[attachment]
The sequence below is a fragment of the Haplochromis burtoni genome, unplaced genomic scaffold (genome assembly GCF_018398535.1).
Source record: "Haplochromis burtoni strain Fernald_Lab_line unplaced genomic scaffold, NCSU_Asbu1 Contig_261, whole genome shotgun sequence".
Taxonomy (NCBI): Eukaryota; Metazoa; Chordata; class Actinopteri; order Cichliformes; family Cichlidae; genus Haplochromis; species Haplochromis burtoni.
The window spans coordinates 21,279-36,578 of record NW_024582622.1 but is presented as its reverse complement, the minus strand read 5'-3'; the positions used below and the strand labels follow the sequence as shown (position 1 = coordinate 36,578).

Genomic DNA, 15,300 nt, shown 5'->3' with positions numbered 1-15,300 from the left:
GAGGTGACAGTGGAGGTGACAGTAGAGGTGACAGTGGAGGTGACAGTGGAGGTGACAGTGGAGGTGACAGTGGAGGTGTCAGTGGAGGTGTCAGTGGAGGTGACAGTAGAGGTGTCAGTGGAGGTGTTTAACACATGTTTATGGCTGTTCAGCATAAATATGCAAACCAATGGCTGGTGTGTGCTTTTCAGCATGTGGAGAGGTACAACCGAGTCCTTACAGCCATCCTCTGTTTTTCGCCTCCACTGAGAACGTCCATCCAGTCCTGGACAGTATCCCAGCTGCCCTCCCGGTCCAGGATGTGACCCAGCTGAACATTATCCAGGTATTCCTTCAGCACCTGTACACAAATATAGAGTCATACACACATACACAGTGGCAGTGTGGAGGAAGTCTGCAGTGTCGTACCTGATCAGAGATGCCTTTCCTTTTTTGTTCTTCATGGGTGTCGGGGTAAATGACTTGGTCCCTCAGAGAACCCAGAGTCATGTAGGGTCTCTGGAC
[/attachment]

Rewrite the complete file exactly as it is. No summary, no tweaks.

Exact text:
The sequence below is a fragment of the Haplochromis burtoni genome, unplaced genomic scaffold (genome assembly GCF_018398535.1).
Source record: "Haplochromis burtoni strain Fernald_Lab_line unplaced genomic scaffold, NCSU_Asbu1 Contig_261, whole genome shotgun sequence".
Taxonomy (NCBI): Eukaryota; Metazoa; Chordata; class Actinopteri; order Cichliformes; family Cichlidae; genus Haplochromis; species Haplochromis burtoni.
The window spans coordinates 21,279-36,578 of record NW_024582622.1 but is presented as its reverse complement, the minus strand read 5'-3'; the positions used below and the strand labels follow the sequence as shown (position 1 = coordinate 36,578).

Genomic DNA, 15,300 nt, shown 5'->3' with positions numbered 1-15,300 from the left:
GAGGTGACAGTGGAGGTGACAGTAGAGGTGACAGTGGAGGTGACAGTGGAGGTGACAGTGGAGGTGACAGTGGAGGTGTCAGTGGAGGTGTCAGTGGAGGTGACAGTAGAGGTGTCAGTGGAGGTGTTTAACACATGTTTATGGCTGTTCAGCATAAATATGCAAACCAATGGCTGGTGTGTGCTTTTCAGCATGTGGAGAGGTACAACCGAGTCCTTACAGCCATCCTCTGTTTTTCGCCTCCACTGAGAACGTCCATCCAGTCCTGGACAGTATCCCAGCTGCCCTCCCGGTCCAGGATGTGACCCAGCTGAACATTATCCAGGTATTCCTTCAGCACCTGTACACAAATATAGAGTCATACACACATACACAGTGGCAGTGTGGAGGAAGTCTGCAGTGTCGTACCTGATCAGAGATGCCTTTCCTTTTTTGTTCTTCATGGGTGTCGGGGTAAATGACTTGGTCCCTCAGAGAACCCAGAGTCATGTAGGGTCTCTGGAC